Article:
Induction immunosuppression and outcome in kidney transplant recipients with early COVID-19 after transplantation
Néstor Toapanta 1 , Sara Jiménez 2 , María Molina-Gómez 3 , Naroa Maruri-Kareaga 4 , Laura Llinàs-Mallol 5 , Florentino Villanego 6 , Carme Facundo 7 , Marisa Rodríguez-Ferrero 8 , Nuria Montero 9 , Teresa Vázquez-Sanchez 10 , Alex Gutiérrez-Dalmau 11 , Isabel Beneyto 12 , Antonio Franco 13 , Ana Hernández-Vicente 14 , M Lourdes Pérez-Tamajon 15 , Paloma Martin 16 , Ana María Ramos-Verde 17 , Zaira Castañeda 1 , Oriol Bestard 1 , Francesc Moreso 1
Coronavirus disease 2019 (COVID-19) in kidney transplant recipients has a high risk of complications and mortality, especially in older recipients diagnosed during the early period after transplantation. Management of immunosuppression has been challenging during the pandemic.
We investigated the impact of induction immunosuppression, either basiliximab or thymoglobulin, on the clinical evolution of kidney transplant recipients developing COVID-19 during the early period after transplantation.
We included kidney transplant recipients with ˂6 months with a functioning graft diagnosed with COVID-19 from the initial pandemic outbreak (March 2020) until 31 July 2021 from different Spanish centres participating in a nationwide registry. A total of 127 patients from 17 Spanish centres developed COVID-19 during the first 6 months after transplantation; 73 (57.5%) received basiliximab and 54 (42.5%) thymoglobulin.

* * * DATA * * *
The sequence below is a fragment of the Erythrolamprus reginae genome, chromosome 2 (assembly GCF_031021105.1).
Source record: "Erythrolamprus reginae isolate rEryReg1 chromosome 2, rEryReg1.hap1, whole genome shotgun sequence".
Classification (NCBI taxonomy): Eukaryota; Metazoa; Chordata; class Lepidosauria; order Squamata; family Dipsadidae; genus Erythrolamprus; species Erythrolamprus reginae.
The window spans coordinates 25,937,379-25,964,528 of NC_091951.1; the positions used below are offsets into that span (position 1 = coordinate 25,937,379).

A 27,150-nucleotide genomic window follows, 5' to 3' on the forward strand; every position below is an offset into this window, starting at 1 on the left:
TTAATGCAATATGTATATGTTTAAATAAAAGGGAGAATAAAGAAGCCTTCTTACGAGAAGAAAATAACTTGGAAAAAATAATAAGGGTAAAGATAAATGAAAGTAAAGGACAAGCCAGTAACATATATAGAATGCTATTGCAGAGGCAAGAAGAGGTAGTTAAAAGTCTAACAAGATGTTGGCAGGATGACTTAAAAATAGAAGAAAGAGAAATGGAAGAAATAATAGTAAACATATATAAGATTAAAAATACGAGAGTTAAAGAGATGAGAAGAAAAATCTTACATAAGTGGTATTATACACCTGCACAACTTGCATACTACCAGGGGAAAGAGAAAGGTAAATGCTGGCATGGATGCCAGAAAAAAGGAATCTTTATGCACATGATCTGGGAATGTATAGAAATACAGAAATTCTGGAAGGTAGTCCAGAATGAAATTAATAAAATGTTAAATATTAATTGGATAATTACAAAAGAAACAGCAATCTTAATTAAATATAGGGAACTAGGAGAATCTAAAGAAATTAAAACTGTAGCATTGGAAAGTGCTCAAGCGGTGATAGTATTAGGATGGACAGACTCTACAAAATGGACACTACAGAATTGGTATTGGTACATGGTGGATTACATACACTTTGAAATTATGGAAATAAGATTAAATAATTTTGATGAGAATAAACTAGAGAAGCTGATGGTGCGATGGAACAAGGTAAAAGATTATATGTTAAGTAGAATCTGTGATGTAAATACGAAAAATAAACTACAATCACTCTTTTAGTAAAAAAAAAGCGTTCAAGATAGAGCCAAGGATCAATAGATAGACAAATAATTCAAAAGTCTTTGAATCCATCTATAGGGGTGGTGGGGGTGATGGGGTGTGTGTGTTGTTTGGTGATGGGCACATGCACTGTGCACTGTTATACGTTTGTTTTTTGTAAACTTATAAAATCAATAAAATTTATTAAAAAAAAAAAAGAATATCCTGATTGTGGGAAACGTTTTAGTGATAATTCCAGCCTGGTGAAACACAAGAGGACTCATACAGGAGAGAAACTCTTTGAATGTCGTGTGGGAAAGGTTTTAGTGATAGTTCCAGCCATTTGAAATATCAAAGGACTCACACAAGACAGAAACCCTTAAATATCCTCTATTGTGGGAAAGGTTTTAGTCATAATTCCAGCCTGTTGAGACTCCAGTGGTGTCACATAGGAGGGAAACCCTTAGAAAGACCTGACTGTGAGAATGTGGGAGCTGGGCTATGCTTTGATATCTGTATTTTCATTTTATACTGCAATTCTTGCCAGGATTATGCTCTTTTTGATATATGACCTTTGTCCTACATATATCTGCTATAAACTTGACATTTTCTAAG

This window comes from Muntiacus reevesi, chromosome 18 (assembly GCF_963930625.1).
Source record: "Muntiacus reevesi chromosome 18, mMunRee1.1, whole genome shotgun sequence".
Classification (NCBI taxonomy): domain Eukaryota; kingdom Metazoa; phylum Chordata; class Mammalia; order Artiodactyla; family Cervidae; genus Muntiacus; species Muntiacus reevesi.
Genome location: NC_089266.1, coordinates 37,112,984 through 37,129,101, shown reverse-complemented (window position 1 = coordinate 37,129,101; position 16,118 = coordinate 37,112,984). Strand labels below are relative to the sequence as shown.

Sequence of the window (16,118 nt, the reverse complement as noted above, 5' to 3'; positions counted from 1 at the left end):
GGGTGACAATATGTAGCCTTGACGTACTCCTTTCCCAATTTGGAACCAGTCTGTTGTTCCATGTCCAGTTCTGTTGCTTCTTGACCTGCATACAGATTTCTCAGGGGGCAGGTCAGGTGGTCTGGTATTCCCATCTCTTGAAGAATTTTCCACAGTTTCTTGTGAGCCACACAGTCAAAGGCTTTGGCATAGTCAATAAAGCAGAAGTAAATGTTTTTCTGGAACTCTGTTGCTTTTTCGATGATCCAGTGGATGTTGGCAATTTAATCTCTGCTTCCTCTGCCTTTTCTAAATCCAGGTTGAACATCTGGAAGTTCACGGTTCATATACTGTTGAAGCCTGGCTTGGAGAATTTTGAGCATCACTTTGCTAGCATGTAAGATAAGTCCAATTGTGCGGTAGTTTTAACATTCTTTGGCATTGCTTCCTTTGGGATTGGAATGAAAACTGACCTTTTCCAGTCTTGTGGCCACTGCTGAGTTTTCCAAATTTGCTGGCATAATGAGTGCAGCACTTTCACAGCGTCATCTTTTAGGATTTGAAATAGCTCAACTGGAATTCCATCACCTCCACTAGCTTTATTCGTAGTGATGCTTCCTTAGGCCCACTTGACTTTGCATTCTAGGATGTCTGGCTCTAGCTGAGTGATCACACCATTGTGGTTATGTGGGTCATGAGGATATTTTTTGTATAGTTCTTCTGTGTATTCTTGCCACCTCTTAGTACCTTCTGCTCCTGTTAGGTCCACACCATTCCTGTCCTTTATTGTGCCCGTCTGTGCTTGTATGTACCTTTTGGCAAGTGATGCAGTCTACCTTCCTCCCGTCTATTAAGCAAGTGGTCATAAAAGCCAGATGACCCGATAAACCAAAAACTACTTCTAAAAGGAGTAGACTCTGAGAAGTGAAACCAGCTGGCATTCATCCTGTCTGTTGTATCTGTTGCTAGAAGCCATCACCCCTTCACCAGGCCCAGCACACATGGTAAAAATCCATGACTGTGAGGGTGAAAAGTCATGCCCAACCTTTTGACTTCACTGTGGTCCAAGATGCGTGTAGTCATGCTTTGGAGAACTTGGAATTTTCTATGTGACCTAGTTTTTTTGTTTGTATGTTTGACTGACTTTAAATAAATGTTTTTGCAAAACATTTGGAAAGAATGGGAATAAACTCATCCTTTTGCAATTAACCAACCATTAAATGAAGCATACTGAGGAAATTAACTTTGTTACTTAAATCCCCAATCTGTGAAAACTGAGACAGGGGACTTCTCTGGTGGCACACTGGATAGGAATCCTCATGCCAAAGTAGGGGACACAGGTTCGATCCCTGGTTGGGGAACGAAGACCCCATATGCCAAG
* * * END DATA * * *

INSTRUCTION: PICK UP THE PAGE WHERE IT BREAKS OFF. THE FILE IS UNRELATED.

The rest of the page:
Demographics were not different between groups but patients receiving thymoglobulin were more sensitized [calculated panel reactive antibodies (cPRAs) 32.7 ± 40.8% versus 5.6 ± 18.5%] and were more frequently retransplants (30% versus 4%). Recipients ˃65 years of age treated with thymoglobulin showed the highest rate of acute respiratory distress syndrome [64.7% versus 37.1% for older recipients receiving thymoglobulin and basiliximab (P < .05), respectively, and 23.7% and 18.9% for young recipients receiving basiliximab and thymoglobulin (P > .05)], respectively, and the poorest survival [mortality rate 64.7% and 42.9% for older recipients treated with thymoglobulin and basiliximab, respectively (P < .05) and 8.1% and 10.5% for young recipients treated with thymoglobulin and basiliximab (P > .05), respectively].
Older recipients treated with thymoglobulin showed the poorest survival in the Cox regression model adjusted for comorbidities. Thus thymoglobulin should be used with caution in older recipients during the present pandemic era.